Today, we are pleased to announce that we have improved the way that users can view Namara data in real time on their compatible .NET, SAP or Salesforce-based services. We have utilized our own platform’s Project functionality to allow users to quickly load in more data sets without having to perform extra authorization steps.
As an example, we will walk through the Namara integration on Salesforce.
After logging into your Namara account, click on your user icon in the sidebar (bottom left of the window) and select Account Settings. Then select the API Key tab.
You will need to create an API key if you have not already done so.
Have an open document available and paste your API key in there. You will need to access it a few times as well as keep track of a few other values, so keep it on hand.
For this example, I’m going to create a fresh project and add some new data to it. Below, I have created a sample project that I will use for this walkthrough.
If you already have a project that you would like to view, feel free to use that instead.
For this example, I’m going to use the Heritage Properties data set published in the Hamilton, Ontario open data portal. I start by browsing open data in the Marketplace, and searching “Heritage Properties Ontario”. I can quickly add these to a project by expanding the data set preview and selecting my new project.
When viewing your project, your url should match a pattern like this:
To start out, I want to make sure that I know the current versions for both of my data sets. I can find this out by clicking on the data set card to get to the table view, then clicking on the API Info tab.
I will make note that my data sets are at versions “en-0” and “en-1” respectively. Because Salesforce requires a static set of properties to view OData sources, we must pin our OData adapter to a specific version of a data set. (refer to our API Docs for more information about data set versioning.)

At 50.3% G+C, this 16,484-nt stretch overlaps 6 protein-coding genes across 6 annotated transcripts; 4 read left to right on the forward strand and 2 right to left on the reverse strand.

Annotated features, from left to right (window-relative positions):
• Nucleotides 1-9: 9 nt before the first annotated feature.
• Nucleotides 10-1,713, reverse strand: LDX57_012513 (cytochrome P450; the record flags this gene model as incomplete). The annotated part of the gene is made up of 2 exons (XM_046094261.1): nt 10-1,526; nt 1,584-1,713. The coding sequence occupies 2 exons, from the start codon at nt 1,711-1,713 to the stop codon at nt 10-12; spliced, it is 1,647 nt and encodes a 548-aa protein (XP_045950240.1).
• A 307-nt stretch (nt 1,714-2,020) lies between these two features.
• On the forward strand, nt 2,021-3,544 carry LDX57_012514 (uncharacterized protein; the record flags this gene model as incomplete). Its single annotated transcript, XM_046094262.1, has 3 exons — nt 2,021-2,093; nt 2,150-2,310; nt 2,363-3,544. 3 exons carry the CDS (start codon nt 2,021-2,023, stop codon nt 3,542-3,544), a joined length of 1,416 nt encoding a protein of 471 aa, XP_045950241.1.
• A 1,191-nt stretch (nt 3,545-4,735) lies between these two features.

Now we need to set up our OData meta attributes that Salesforce will use to build external objects. Navigate back to the Project view and click on the cogwheel icon for each data set to edit the Project Item settings.
Once this is set up, you can quickly check to make sure that your data is being registered by the Namara OData adapter. Using the IDs that I’ve saved from earlier, I can view in a browser:
We can see from the metadata manifest that it’s registering both Hamilton and Brampton houses as entities and is picking up their properties. It’s also included our activated Project Items as metadata for the Project OData service.
On your Salesforce Lightning dashboard, access “Setup” in the top toolbar.
After arriving at the settings page, either enter “External Data Source” in the Quickfind bar, or navigate to Data > External Data Sources under the “Administration” header.
Click “New External Data Source”, and complete the form for your project.
Here, I have called the data source “Namara Heritage Homes”. I have selected OData 4.0 as my connector type (note that OData 2.0 is not supported by Namara).
The url that I provide is the same as the metadata manifest URL that we built back in step 3. Adjust the other parameter settings to match what is shown here.
Since we are authenticating by API key, we set authentication by User level. The username that you choose does not matter but the password field must be your Namara API key.
Once you have completed this form, click “Save”. You will see the “Validate and “Sync” button on a successful save, but will be unable to complete this action at this time.
Go to your personal settings and add a new Authentication for the external system.
In the sidebar, navigate My Personal Information > Authentication Settings for External Systems. Click on the “new” button and set up the authentication for the new Namara data source that you’ve created.
Search for the user and set up their credentials using the API key. Please note that this assumes that you are the user and you are using your own API key. This can be set up on behalf of another user who is a member of your Namara Project. It can even be set up using their Project API key. (To learn more about how Namara lets you collaborate on data projects, check out our Features Pages.)
Once you’ve finished authorizing this user, save the form. Navigate back to our External Data Source by clicking the link provided.
On this page, select “Validate and Sync”. After a moment, Salesforce will have received and read the metadata document. We are now provided with Data Sets that we can view as Salesforce External Objects.
Now select the Data Sets that you would like to view and click “Sync”.
If I go to my external objects view I should see that these have been added.
Go back to the first settings/setup panel that we were on. Search “tabs” in the quickfind bar or navigate to User Interface > Tabs.
Create two new custom objects tabs for our two house data sets.
If I were to add additional Heritage Home data sets to my project, I would only have to activate those for OData inside of the project, and then re-synchronize the data source to pick up the new external objects.
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